Archives For The Quietus

There are lots of articles and essays of interest to modern Pagans out there, sometimes more than I can write about in-depth in any given week. So The Wild Hunt must unleash the hounds in order to round them all up.

Chico Goddess Temple entrance.

Chico Goddess Temple entrance.

  • The Quietus interviews Hexvessel’s Matthew McNerney, who talks about his band’s unique mix of metal, jazz and psychedelic folk, and also opens about Paganism, the natural world, and practicing magick. Quote: “I was brought up a Catholic, so I know about organised religion. I’ve always been interested in the occult and magick. I don’t know how much you can say about practising magick, because I think it’s something that’s very personal and very subjective and I think this album is about that. It’s about “When does magick become objective? When does religion become an objective thing? What does it mean to be holy?” It’s all connected with nature and how we see ourselves in relation to the world around us. It’s definitely the theme of the album, and I believe that we’re creating and practising magick all the time.”
  • Gina Athena Ulysse, Professor of Anthropology & African American Studies at Wesleyan University, writes about defending Vodou in Haiti at The Huffington Post. Quote: “In recent years, defensive tactics have included the formation of umbrella organizations (such as Zantrayand Bode Nasyonal) that brought practitioners together to address common concerns. It must be noted that these groupings are not necessarily representative of all Vodouists and are not without controversy. Nonetheless, with the persistent presence of protestant missions and increasingly aggressive spiritual cleansings and other attacks especially since the 2010 earthquake, Vodouists have become increasingly vulnerable and have to be on the offensive.” Ulysse also notes the recent controversy over the amended Haitian constitution, and the fear that it may have removed protections for Vodou practitioners.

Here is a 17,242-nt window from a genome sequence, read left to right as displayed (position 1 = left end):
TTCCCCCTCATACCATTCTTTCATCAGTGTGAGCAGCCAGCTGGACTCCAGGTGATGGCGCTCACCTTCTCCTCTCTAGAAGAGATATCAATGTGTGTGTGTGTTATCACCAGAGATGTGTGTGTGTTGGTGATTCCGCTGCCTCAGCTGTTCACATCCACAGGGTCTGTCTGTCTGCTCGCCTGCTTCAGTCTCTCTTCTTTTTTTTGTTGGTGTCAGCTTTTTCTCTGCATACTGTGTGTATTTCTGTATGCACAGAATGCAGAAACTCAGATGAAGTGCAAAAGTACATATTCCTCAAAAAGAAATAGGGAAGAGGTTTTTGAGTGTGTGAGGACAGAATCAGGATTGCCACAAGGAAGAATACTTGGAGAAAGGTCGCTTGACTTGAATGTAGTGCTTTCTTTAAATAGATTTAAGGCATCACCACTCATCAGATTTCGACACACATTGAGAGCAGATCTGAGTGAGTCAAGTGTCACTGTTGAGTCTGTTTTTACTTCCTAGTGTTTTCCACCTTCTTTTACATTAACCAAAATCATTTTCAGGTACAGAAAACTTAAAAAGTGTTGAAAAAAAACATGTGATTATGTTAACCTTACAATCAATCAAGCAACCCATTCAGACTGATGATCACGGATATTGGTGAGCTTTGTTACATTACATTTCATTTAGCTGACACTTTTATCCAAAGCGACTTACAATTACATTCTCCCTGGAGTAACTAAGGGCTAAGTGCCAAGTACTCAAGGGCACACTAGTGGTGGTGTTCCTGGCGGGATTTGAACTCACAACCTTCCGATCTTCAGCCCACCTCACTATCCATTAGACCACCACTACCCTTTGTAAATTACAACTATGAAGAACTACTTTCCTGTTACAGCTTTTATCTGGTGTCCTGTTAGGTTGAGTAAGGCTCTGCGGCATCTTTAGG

• Boing Boing’s Gweek podcast interviews Lisa Morton, author of “Trick or Treat: A History of Halloween,” about, well, the history of Halloween. Quote: “Have you ever wondered about the origins of Halloween? Where does the word Halloween come from? What is the origin of the term trick or treat? Why do we carve jack-o’-lanterns? And how did costumes come into play?”
  • Tourist-trade witch, living in cave, seeks potential suitors. Seeks someone less “goody-goody” than Merlin, but not as evil as Voldemort.

That’s it for now! Feel free to discuss any of these links in the comments, some of these I may expand into longer posts as needed.

There are lots of articles and essays of interest to modern Pagans out there, sometimes more than I can write about in-depth in any given week. So The Wild Hunt must unleash the hounds in order to round them all up.

That’s it for now! Feel free to discuss any of these links in the comments, some of these I may expand into longer posts as needed.

British music site The Quietus (which is quite good btw) has decided to forego its usual tips for attending the massive Glastonbury Festival, and has instead sought the advice of Druid leader Emma Restall Orr. The author of “Living With Honour: A Pagan Ethics” gives sensible advice about not minding the rain, avoiding greasy junk-food, and finding time for a little serenity.

“Factor in some good chill out time, sometime during the day or night. Find quiet to relax alone, even just for ten minutes: find some peace … Visit the stone circle. Walk it a few times, feel its calm and how it sits deeply rooted in the landscape … Don’t make a mess or abandon your rubbish, and thank the spirit of the land when you leave.”

That’s all well and good, but surely they’d want some Pagan suggestions on which acts to check out, right? Since anyone who’s going is probably already there, this is pure armchair quarterbacking, but I’d definitely check out Bat For Lashes, Fleet Foxes, Fairport Convention, The Horrors, Bon Iver, and Tunng. Artists who have all been played on my A Darker Shade of Pagan podcast at some time or another. Also, from a purely personal standpoint (outside a Pagan purview), I wouldn’t want to miss Echo and The Bunnymen or Nick Cave and the Bad Seeds either.